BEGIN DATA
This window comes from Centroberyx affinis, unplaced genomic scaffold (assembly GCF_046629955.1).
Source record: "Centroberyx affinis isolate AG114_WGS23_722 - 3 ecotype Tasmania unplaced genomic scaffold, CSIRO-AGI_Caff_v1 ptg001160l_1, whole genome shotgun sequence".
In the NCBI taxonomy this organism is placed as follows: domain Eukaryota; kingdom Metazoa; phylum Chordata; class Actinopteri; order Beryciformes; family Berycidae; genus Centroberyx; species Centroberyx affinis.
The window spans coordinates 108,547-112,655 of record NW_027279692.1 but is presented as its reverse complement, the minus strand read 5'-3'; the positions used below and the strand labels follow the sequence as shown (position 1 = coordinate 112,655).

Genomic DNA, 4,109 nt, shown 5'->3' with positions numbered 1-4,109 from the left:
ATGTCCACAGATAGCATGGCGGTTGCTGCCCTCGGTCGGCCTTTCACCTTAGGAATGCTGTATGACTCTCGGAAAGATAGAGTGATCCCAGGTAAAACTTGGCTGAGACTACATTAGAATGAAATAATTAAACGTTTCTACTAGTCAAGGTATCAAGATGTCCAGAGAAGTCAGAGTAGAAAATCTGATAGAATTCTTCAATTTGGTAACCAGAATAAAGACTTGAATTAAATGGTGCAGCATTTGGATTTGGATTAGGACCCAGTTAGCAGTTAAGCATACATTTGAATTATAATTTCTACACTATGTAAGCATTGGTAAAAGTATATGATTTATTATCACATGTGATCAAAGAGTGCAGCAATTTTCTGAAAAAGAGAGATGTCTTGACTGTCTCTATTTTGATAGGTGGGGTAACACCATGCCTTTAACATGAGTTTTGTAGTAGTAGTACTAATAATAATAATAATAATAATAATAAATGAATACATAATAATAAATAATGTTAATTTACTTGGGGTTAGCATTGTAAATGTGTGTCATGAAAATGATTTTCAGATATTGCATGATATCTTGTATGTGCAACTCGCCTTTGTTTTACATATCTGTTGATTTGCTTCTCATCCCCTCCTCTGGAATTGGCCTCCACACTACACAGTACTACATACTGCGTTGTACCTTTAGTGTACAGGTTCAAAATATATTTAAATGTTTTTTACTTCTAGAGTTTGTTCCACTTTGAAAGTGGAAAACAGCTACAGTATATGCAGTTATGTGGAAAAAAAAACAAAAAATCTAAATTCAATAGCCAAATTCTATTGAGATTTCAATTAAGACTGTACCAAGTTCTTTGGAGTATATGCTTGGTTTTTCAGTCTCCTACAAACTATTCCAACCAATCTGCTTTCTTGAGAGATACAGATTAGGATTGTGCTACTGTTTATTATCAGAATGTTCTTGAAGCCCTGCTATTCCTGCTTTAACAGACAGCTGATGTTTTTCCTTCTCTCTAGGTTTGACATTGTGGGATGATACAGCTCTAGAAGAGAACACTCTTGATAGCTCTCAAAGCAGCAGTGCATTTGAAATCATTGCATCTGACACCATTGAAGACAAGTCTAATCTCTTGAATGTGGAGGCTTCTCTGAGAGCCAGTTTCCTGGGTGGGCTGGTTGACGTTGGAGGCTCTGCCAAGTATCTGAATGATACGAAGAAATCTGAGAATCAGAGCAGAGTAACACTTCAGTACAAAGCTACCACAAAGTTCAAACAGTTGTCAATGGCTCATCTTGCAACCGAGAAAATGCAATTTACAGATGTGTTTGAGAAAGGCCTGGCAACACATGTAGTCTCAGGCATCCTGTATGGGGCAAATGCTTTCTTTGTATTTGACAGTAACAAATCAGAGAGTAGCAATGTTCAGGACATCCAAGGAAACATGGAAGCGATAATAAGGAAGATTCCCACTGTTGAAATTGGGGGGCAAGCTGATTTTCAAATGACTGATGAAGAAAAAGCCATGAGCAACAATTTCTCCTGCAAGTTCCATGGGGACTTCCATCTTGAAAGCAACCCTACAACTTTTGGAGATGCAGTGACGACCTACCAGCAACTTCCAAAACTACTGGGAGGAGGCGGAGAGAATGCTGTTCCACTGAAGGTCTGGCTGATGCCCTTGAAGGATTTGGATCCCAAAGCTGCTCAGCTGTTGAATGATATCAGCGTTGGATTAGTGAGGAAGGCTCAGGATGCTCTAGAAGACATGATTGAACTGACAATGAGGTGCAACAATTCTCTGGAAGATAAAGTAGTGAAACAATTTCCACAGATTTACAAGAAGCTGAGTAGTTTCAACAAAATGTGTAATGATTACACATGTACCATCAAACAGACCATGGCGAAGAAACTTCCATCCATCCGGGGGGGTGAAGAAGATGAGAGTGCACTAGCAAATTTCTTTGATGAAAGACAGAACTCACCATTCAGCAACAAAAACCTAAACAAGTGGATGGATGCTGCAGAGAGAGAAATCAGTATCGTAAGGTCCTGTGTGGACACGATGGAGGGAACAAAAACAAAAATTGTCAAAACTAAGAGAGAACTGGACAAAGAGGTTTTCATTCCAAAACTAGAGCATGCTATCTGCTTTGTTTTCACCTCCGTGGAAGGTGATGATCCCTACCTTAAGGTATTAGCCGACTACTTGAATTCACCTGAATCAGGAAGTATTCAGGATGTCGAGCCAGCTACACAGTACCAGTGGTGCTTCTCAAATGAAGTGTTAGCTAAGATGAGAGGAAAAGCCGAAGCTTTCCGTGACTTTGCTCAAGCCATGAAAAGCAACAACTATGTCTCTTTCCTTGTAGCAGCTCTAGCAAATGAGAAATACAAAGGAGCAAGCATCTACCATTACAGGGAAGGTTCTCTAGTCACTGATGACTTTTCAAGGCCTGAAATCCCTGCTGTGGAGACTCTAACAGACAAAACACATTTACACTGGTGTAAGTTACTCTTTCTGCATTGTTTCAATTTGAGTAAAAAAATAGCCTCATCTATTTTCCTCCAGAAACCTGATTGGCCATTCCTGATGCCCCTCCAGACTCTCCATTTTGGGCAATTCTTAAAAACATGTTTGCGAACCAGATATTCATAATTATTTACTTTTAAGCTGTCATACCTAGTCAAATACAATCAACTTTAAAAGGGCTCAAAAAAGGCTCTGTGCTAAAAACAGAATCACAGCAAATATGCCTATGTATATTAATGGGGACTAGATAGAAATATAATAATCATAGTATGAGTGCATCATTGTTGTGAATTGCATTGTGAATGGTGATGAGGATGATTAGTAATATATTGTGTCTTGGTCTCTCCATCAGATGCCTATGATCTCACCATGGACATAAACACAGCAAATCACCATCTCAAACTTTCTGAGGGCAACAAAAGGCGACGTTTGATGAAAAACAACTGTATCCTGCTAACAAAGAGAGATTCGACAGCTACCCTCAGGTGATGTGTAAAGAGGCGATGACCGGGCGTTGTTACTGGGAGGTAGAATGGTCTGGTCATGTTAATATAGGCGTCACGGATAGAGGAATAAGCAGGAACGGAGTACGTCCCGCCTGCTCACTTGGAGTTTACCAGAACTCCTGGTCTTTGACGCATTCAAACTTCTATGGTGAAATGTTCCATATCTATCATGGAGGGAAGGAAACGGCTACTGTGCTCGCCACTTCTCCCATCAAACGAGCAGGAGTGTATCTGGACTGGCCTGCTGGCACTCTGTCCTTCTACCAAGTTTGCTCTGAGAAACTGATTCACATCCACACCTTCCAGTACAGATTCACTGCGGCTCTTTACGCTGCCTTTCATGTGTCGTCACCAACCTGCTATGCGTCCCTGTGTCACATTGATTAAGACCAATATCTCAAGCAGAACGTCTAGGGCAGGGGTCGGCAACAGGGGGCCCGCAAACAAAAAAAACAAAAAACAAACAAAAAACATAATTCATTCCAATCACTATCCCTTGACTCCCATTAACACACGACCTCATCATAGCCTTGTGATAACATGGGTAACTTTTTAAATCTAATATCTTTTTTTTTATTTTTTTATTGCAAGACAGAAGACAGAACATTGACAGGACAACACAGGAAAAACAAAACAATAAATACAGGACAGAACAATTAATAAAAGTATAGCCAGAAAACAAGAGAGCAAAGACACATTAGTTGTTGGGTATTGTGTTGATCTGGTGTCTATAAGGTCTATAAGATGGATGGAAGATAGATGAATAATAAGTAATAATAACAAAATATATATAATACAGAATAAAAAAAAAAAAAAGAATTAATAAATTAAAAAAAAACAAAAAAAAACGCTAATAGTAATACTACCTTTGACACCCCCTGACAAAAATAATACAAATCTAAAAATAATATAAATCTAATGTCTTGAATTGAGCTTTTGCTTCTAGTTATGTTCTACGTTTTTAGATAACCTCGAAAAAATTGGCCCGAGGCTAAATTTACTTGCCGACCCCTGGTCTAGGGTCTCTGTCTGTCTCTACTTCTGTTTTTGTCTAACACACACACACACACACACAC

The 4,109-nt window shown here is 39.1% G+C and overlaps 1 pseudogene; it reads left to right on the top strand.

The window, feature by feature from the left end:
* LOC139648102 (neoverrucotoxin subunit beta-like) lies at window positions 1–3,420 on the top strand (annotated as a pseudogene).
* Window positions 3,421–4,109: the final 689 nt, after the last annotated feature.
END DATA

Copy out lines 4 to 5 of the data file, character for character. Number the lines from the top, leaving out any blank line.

The window spans coordinates 108,547-112,655 of record NW_027279692.1 but is presented as its reverse complement, the minus strand read 5'-3'; the positions used below and the strand labels follow the sequence as shown (position 1 = coordinate 112,655).

Genomic DNA, 4,109 nt, shown 5'->3' with positions numbered 1-4,109 from the left: